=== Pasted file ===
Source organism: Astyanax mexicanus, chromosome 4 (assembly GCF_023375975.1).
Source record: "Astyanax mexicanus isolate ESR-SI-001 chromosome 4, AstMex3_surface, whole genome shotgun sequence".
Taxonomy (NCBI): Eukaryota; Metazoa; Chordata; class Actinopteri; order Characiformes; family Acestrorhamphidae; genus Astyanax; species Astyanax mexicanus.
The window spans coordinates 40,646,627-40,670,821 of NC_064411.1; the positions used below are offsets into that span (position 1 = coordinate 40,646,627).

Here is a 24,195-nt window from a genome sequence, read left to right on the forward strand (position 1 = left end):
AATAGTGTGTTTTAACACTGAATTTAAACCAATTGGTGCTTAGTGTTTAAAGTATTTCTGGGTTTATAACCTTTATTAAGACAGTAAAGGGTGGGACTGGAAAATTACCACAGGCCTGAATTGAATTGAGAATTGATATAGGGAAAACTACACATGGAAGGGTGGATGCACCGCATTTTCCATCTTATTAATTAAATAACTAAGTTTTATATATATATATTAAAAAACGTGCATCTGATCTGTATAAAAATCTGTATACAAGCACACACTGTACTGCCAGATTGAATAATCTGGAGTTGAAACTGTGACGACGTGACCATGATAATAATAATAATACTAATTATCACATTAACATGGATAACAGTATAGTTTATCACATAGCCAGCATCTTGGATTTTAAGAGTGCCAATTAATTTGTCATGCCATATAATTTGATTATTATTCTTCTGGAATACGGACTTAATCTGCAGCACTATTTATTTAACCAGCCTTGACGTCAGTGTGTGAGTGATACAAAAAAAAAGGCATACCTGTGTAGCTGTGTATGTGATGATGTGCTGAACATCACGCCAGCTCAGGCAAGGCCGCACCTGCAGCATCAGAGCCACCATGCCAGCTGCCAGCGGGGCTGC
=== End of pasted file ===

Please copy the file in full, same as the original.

Source organism: Astyanax mexicanus, chromosome 4 (assembly GCF_023375975.1).
Source record: "Astyanax mexicanus isolate ESR-SI-001 chromosome 4, AstMex3_surface, whole genome shotgun sequence".
Taxonomy (NCBI): Eukaryota; Metazoa; Chordata; class Actinopteri; order Characiformes; family Acestrorhamphidae; genus Astyanax; species Astyanax mexicanus.
The window spans coordinates 40,646,627-40,670,821 of NC_064411.1; the positions used below are offsets into that span (position 1 = coordinate 40,646,627).

Here is a 24,195-nt window from a genome sequence, read left to right on the forward strand (position 1 = left end):
AATAGTGTGTTTTAACACTGAATTTAAACCAATTGGTGCTTAGTGTTTAAAGTATTTCTGGGTTTATAACCTTTATTAAGACAGTAAAGGGTGGGACTGGAAAATTACCACAGGCCTGAATTGAATTGAGAATTGATATAGGGAAAACTACACATGGAAGGGTGGATGCACCGCATTTTCCATCTTATTAATTAAATAACTAAGTTTTATATATATATATTAAAAAACGTGCATCTGATCTGTATAAAAATCTGTATACAAGCACACACTGTACTGCCAGATTGAATAATCTGGAGTTGAAACTGTGACGACGTGACCATGATAATAATAATAATACTAATTATCACATTAACATGGATAACAGTATAGTTTATCACATAGCCAGCATCTTGGATTTTAAGAGTGCCAATTAATTTGTCATGCCATATAATTTGATTATTATTCTTCTGGAATACGGACTTAATCTGCAGCACTATTTATTTAACCAGCCTTGACGTCAGTGTGTGAGTGATACAAAAAAAAAGGCATACCTGTGTAGCTGTGTATGTGATGATGTGCTGAACATCACGCCAGCTCAGGCAAGGCCGCACCTGCAGCATCAGAGCCACCATGCCAGCTGCCAGCGGGGCTGC